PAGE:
My ‘roast of VV’, at least some of my points, was instigated by what Gautam Menon had said in some interviews (about Oscar etc). It’s a bad movie, but what made my ranting really “harsh” was what he and Kamal had said off-screen, about the movie (it wasn’t a movie review, why should I distance myself from all that?). It’s sometimes too hard to dissociate the two. You hate the guy (girl/woman) in the movie for what he said in TV and you hate the guy in TV for what he did in a movie. Of course, sometimes they are the same.

I think it’s the same with blog readers. You might “hate” someone for things that he/she said in some posts, but can’t disapprove of what he/she says in other posts. That’s when you either downplay the post’s significance or pretend like you never read it. It doesn’t matter I suppose. It’s a favour we keep returning one another; a self sustaining ecological cycle that maintains a balance. A balance that is required to make sure there are no ‘superstar’ egomaniacs who get in to “masala blogging” before they end it for good (Lazygeek is probably a good example).

By the way, this post is not in response to anything that’s happening in this blog but to Shahrukh’s rather sensible interview in IBN. Well, it wasn’t totally sensible; he did get in to the “Islam is a secular religion” bullshit mode. But come on. It’s enough that he’s trying to be sensible, it’s too much to ask of him to be a radical.

"selflesness" and "freewill"

Recently, my discussions have increasingly come to center the idea of free will. The existence of a concrete ‘self’, the notion of a “personal identity” and so forth. Of course my stance, borrowed from a few scholars and “personalized” to fit my contexts, is that they are all meaningless structures that we have come to accept as “objective truths”.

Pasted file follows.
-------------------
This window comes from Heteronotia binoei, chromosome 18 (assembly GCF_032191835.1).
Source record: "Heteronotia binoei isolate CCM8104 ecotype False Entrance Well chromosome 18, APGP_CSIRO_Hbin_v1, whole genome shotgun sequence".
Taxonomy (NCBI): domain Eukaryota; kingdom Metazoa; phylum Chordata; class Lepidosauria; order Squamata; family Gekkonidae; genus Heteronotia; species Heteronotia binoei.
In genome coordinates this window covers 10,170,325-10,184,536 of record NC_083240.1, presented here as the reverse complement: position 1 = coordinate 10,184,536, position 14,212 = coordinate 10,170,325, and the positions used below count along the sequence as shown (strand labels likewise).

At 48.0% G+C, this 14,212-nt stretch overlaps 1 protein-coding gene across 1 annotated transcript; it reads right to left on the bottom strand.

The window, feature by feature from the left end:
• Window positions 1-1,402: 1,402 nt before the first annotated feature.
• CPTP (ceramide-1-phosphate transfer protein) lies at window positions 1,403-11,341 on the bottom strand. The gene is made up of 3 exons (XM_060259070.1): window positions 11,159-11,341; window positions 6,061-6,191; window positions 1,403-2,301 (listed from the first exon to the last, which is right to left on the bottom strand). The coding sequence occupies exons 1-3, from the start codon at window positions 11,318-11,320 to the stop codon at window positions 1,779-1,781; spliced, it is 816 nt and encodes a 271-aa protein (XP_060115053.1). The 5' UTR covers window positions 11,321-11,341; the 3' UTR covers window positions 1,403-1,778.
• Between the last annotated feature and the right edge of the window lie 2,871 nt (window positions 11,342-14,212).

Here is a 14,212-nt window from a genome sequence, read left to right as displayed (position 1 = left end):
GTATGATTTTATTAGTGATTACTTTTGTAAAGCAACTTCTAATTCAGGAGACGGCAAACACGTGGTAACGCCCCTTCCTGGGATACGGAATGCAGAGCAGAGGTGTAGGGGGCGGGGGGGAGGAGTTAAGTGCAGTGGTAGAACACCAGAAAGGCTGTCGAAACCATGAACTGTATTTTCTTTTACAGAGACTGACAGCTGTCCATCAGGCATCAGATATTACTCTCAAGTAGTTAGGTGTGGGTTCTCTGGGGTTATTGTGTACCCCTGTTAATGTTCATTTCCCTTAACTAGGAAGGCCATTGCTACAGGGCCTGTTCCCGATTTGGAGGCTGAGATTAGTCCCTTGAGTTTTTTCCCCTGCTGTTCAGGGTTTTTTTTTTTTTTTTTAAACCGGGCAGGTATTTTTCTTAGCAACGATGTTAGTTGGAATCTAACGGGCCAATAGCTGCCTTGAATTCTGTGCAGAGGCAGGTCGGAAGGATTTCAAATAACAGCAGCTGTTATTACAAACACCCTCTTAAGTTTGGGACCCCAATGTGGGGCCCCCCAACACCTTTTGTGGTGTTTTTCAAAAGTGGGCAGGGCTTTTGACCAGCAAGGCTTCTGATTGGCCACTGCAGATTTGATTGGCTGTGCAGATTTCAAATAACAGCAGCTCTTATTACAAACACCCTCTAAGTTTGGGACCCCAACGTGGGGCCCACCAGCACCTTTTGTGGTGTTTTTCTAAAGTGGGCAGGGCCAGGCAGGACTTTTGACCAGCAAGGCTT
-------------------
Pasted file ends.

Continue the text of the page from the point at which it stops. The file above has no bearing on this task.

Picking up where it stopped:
Once the arguments that support the idea of a “self made consciousness” and “inborn conscience” are weakened, “free will” just hangs there. Like a cartoon character that has just crossed the edge of the cliff but is still standing.

In an exchange that I and one of my friends were having, I was trying to point to the situatedness of each decision we make. Thus, arguing that “free will” is more or less, a farce. This may not be the most interesting thing you’ve ever read, but the video below makes a very interesting relation indeed.

I was watching ‘BBC world’ yesterday and this news report which lasted for around 3 minutes summed up most of arguments impressively. The news item in itself is about a very interesting (controversial, if you please) issue that is well worth being discussed in a different post. For the fear of dissecting a news item that is actually a metaphor for what I want to say, I'll shut up now.

If you were wondering how I found the video in youtube, I did not. I recorded and uploaded it myself.

Love, Sex and Marriage

I did a podcast on this topic. It started as a response to this podcast (download), then I digressed and started talking about other things. Out of all my podcasts I enjoyed this one the most.

Download it from here. Other podcasts

What follows is an email exchange that I and one my listeners had. It was long exchange. I'll just quote parts of it. I've modified the sentences in few places to provide anonymity and frame the discussion within a context that is generally comprehensible.

In response to my podcast: